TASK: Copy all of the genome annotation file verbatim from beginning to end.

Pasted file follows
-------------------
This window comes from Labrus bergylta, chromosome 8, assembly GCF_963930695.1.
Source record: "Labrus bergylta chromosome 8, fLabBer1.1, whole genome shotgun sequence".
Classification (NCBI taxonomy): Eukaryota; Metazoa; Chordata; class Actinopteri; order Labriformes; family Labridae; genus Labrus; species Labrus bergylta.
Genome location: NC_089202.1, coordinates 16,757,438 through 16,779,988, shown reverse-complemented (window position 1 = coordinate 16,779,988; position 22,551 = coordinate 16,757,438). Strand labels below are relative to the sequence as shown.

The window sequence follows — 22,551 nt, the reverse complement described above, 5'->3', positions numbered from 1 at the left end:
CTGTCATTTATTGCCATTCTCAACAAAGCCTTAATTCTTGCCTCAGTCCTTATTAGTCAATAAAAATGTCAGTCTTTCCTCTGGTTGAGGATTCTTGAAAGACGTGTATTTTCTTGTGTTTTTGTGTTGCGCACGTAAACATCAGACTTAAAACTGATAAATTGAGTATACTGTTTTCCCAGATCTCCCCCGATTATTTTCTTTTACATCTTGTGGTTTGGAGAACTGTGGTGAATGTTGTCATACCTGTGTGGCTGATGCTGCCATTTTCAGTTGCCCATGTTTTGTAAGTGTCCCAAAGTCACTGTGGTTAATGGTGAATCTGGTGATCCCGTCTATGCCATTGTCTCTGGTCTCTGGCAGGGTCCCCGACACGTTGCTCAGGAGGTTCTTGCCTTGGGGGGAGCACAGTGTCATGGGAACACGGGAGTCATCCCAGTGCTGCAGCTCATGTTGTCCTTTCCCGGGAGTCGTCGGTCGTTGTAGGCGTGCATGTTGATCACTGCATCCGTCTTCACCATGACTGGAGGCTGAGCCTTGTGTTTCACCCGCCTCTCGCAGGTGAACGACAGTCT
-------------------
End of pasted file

This window comes from Labrus bergylta, chromosome 8, assembly GCF_963930695.1.
Source record: "Labrus bergylta chromosome 8, fLabBer1.1, whole genome shotgun sequence".
Classification (NCBI taxonomy): Eukaryota; Metazoa; Chordata; class Actinopteri; order Labriformes; family Labridae; genus Labrus; species Labrus bergylta.
Genome location: NC_089202.1, coordinates 16,757,438 through 16,779,988, shown reverse-complemented (window position 1 = coordinate 16,779,988; position 22,551 = coordinate 16,757,438). Strand labels below are relative to the sequence as shown.

The window sequence follows — 22,551 nt, the reverse complement described above, 5'->3', positions numbered from 1 at the left end:
CTGTCATTTATTGCCATTCTCAACAAAGCCTTAATTCTTGCCTCAGTCCTTATTAGTCAATAAAAATGTCAGTCTTTCCTCTGGTTGAGGATTCTTGAAAGACGTGTATTTTCTTGTGTTTTTGTGTTGCGCACGTAAACATCAGACTTAAAACTGATAAATTGAGTATACTGTTTTCCCAGATCTCCCCCGATTATTTTCTTTTACATCTTGTGGTTTGGAGAACTGTGGTGAATGTTGTCATACCTGTGTGGCTGATGCTGCCATTTTCAGTTGCCCATGTTTTGTAAGTGTCCCAAAGTCACTGTGGTTAATGGTGAATCTGGTGATCCCGTCTATGCCATTGTCTCTGGTCTCTGGCAGGGTCCCCGACACGTTGCTCAGGAGGTTCTTGCCTTGGGGGGAGCACAGTGTCATGGGAACACGGGAGTCATCCCAGTGCTGCAGCTCATGTTGTCCTTTCCCGGGAGTCGTCGGTCGTTGTAGGCGTGCATGTTGATCACTGCATCCGTCTTCACCATGACTGGAGGCTGAGCCTTGTGTTTCACCCGCCTCTCGCAGGTGAACGACAGTCT